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On-farm assessment of environmental enrichment for broiler breeders

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1. A field experiment was conducted with commercial broiler breeder females to assess the hypothesis that the provision of bunches of string and bales of wood shavings would provide attractive environmental enrichment and improve welfare by decreasing aggression and feather damage. 2. The experiment was a randomised block factorial design conducted in a commercial flock of 21 600 female broiler breeders in 12 pens of 1800 chicks. Treatments were environmental enrichment (4 plastic coated bales of wood shavings and 50 bunches of string) from hatch (EE1) or 8 weeks of age (EE2) and a control treatment with no environmental enrichment. There were 4 replicates (rooms). 3. Bird activity was videotaped at 5, 10 and 16 weeks of age and subsequently scored for the number of birds using the perch or pecking at a bale, drinker, litter and section of the wall at 10-min intervals for 4h throughout the photoperiod (24 times/d). Aggression was assessed by determining the number of aggressive acts in 2-min intervals during 8 periods of the day. The skin and feather condition of 25 birds in each pen were scored at 6, 12 and 18 weeks and the condition of the string bunches was scored at the end of the experiment. 4. The proportion of birds pecking the bales, wall and litter declined and the proportion pecking at the drinker and using the perch increased with age. The number of birds pecking at the bale was similar in EE1 and EE2 at 10 and 16 weeks of age. 5. The string bunches were not extensively used. The condition of the bunches of string in EE2 was worse than in EE1 at the end of the experiment. 6. The number of aggressive acts increased with age and there was no consistent difference between treatments. 7. There was an increase with age in the damage score for feathers over the back and wings and around the tail and vent but no differences between treatments. 8. Provision of litter in the form of unopened bales of wood shavings was a commercially acceptable form of environmental enrichment, but there was no evidence that behavioural changes associated with feed restriction, including the prevalence of aggression, were improved.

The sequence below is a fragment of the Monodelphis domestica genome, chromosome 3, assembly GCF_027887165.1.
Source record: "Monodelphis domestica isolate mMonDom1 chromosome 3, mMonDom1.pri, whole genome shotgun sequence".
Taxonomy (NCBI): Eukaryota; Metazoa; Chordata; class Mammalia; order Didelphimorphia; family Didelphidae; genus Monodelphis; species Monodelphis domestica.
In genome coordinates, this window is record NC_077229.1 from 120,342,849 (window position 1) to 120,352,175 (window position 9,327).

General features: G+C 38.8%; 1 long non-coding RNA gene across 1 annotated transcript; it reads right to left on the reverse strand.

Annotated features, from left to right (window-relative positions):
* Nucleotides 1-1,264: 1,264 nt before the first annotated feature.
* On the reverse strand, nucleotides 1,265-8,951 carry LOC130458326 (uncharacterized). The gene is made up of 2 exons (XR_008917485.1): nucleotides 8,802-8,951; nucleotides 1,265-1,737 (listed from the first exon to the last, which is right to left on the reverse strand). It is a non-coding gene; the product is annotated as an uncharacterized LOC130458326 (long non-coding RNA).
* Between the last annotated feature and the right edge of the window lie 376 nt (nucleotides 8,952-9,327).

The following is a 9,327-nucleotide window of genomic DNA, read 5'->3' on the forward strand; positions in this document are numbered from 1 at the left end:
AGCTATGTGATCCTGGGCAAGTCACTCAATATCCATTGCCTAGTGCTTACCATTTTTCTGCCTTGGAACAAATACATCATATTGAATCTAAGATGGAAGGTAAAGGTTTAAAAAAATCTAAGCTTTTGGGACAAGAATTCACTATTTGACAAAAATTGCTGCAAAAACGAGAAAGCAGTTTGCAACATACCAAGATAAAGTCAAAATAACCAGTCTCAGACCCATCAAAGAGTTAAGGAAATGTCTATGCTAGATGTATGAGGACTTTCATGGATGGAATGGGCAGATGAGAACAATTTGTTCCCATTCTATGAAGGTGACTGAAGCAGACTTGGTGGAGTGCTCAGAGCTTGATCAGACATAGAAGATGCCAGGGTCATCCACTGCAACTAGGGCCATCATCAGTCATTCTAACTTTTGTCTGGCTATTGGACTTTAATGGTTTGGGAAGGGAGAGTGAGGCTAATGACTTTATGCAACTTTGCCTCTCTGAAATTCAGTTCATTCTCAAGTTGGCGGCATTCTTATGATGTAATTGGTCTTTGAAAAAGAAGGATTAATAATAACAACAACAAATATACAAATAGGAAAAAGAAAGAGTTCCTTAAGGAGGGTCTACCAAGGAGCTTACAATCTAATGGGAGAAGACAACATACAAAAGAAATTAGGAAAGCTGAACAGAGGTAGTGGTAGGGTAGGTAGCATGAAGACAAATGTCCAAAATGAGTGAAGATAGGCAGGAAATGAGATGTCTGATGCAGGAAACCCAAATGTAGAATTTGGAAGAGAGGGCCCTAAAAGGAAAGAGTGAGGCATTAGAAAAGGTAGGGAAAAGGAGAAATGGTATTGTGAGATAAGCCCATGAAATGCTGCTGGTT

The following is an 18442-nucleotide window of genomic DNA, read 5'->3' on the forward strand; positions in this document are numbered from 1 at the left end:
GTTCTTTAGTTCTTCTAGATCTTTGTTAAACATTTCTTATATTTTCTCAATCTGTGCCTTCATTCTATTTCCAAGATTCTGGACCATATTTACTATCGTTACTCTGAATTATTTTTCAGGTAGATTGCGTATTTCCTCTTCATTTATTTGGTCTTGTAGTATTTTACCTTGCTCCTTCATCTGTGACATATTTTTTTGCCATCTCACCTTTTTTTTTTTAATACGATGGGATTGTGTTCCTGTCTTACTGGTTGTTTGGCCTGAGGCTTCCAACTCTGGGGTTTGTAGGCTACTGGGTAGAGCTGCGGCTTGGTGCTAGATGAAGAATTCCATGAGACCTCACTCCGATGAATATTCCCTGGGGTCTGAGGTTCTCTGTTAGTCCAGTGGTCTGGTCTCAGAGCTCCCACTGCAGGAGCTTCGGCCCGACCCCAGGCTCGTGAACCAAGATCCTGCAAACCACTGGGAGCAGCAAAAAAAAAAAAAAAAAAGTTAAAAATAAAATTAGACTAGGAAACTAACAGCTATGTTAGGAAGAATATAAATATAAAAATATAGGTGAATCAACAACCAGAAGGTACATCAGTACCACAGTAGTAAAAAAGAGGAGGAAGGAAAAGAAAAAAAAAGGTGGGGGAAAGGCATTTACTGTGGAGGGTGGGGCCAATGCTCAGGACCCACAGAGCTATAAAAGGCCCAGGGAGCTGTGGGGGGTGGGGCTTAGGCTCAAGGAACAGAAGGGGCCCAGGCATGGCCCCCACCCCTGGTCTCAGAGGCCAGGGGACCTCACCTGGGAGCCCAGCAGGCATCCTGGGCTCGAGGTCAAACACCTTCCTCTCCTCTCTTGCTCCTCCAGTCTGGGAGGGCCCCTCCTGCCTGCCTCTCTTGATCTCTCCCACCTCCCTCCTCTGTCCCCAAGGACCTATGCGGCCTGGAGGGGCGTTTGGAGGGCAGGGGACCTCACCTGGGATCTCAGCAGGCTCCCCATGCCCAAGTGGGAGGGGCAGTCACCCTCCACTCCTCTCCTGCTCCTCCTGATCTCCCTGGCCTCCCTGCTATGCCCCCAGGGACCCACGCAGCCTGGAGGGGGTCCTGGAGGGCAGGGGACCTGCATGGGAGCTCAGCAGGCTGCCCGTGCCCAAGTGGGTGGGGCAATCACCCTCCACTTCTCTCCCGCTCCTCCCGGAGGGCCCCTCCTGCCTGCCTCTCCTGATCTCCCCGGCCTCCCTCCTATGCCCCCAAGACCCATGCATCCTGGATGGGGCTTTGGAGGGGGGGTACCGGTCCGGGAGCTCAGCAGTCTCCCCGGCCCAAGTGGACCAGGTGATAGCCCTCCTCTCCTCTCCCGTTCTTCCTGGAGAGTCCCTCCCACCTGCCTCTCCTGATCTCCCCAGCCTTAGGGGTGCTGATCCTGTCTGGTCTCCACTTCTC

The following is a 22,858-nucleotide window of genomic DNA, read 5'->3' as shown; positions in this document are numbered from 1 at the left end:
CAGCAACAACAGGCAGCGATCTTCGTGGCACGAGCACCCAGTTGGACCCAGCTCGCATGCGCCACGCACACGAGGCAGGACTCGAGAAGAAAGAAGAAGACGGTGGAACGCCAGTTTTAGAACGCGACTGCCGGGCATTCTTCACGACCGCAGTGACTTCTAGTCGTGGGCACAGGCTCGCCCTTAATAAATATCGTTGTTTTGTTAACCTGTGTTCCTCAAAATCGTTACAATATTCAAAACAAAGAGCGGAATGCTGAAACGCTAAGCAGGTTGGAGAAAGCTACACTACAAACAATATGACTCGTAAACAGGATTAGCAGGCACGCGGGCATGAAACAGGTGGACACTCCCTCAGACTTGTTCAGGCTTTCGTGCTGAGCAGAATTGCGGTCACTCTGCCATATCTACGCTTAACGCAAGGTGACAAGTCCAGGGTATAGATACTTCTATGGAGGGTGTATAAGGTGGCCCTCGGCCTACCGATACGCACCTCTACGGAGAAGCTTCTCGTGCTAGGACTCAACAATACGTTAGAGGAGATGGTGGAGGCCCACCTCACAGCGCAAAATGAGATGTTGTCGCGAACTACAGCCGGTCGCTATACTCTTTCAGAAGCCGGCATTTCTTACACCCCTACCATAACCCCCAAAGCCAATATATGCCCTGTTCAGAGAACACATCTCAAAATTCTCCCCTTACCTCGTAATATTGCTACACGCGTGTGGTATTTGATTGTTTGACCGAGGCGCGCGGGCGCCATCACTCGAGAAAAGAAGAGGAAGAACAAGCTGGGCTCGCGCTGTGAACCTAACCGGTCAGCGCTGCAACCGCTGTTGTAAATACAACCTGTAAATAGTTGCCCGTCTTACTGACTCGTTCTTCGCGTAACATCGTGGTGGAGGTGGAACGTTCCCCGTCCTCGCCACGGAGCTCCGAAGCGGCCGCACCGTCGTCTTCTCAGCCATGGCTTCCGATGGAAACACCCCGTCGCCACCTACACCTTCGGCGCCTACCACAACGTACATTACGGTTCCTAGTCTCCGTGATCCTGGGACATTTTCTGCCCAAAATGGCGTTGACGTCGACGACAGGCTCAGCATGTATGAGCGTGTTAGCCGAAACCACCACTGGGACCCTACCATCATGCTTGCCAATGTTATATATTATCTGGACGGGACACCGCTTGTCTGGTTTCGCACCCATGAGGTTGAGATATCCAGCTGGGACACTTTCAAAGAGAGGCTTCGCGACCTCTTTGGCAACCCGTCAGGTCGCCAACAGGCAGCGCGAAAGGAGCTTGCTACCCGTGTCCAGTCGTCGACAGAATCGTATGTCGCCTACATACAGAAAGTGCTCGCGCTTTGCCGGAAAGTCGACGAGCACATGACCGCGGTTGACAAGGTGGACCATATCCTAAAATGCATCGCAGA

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Document Type: Research Article

Affiliations: Roslin Institute, Roslin, Midlothian, Scotland

Publication date: August 1, 2006

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